For more than two years, it's been the place where nobody wanted to work.
But the empty offices in Hyattsville are about to get a tenant. In the closing hours of the 98th Congress, Senate Amendment No. 38 was slipped into the continuing resolution -- ordering 1,200 Treasury Department employes to move from downtown Washington to the Center Building No.2 at Prince George's Plaza.
The unusual bit of micromanagement from Capitol Hill is the latest installment in a long-running battle, first within the General Services Administration, and now within the executive branch.
Since the Public Health Service abandoned 214,000 square feet of space in the 10-story Prince George's building, the government has been paying $77,575 a month rent for empty offices.
Regional Public Buildings Commissioner James G. Whitlock had recommended that a new lease not be signed since no new tenants were in sight. But auditors for the GSA inspector general's office said the agency shouldn't give up a five-year option on the space, because it cost only $6.85 a square foot, much less than rents downtown. They appealed to then-GSA administrator Gerald P. Carmen, who eventually ordered the lease extended.
The GSA approached the Commerce and Interior departments, International Trade Commission and National Security Agency, but found no takers.
"To some people, Prince George's County is an off-limits place to work," said Whitlock. "That's unfortunate."
Then the GSA tried to move the Agriculture Department's Economic Research Service from a building at 500 12th St. SW where GSA had lost its lease. The division took its case to Secretary John R. Block, who promptly asked for President Reagan's help, contending that it was vital that the economists stay downtown with other USDA employes. The White House eventually agreed.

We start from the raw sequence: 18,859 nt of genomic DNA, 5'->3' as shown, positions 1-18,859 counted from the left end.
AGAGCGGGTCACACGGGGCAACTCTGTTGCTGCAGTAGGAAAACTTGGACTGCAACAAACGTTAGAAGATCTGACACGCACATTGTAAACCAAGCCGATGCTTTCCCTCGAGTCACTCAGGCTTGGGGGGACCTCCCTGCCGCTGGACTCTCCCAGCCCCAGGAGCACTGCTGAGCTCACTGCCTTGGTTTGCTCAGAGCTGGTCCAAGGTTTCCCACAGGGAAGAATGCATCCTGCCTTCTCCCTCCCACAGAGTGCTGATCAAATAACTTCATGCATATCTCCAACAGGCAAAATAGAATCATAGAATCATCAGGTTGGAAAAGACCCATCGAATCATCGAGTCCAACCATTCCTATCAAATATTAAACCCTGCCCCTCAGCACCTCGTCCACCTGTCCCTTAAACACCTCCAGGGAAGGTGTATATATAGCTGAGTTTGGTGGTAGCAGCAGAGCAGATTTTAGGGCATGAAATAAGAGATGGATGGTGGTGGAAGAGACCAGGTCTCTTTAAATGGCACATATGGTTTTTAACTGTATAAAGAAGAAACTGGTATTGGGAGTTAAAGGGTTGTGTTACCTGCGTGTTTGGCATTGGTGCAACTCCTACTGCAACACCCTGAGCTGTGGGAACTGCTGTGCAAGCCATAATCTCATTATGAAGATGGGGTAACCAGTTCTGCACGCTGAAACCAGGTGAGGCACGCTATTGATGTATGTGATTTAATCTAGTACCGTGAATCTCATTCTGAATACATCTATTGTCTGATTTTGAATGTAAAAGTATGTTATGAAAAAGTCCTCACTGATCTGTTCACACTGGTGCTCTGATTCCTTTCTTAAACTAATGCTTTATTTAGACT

The Treasury's Bureau of Government Financial Operations (BGFO), though it wanted to consolidate six of its offices, proved equally immobile when GSA first approached. Its officials complained to Secretary Donald T. Regan who, in a September letter to acting GSA administrator Ray Kline, pointed out that the bureau helped save the government $1.5 billion last year.
"I will not jeopardize these potential savings by moving the bureau to a location which would seriously restrict its ability to interact closely with my office and effectively with other government agencies . . . ," Regan wrote. "The president's Reform '88 objectives would be seriously hampered by GSA's attempts to force BGFO to move to Prince George's Plaza."
Reflecting on the dispute, GSA Comptroller Raymond A. Fontaine said, "We were given the authority to manage office space 30 years ago, and every time we try to do our job, agency officials complain to Cabinet secretaries who go running to the White House. Doesn't the president have better things to do?"
He noted that the Treasury's Bureau of the Public Debt cited similar problems when the GSA wanted to move it to Parkersburg, W.Va., about five years ago.
"They're there now, answering telephones, using computers and happy," Fontaine said. "We haven't heard one damn peep out of them since they went. There's just a single reason why they Treasury and USDA couldn't go to Hyattsville: politics. This is a town where the distance from your office to the White House is power."
Thomas Gillilland, BGFO's director of external affairs, disagreed, contending that "Hyattsville is frankly an inconvenient place to get to. It's a 45-minute one-way drive or a $10 cab ride." Unlike the Bureau of Public Debt, he said, "we have daily contact with other parts of the government."
When Aubrey (Tex) Gunnels, staff director of the House Appropriations subcommittee on Treasury, Postal Service and general government, got wind of the flap he quickly came down on the GSA's side, writing language for the committee's report to force the move. Eventually, when the Treasury appropriations bill became part of the continuing resolution, the provision was written into law.
"As far as we're concerned the case is closed, the battle is won, and they're moving," said Fontaine. Gillilland made one more try, saying Congress cut out the $3.9 million the agency had sought to cover the consolidation and so "we don't have any money to move."
No problem. Fontaine said yesterday that the GSA would be willing to pay for it.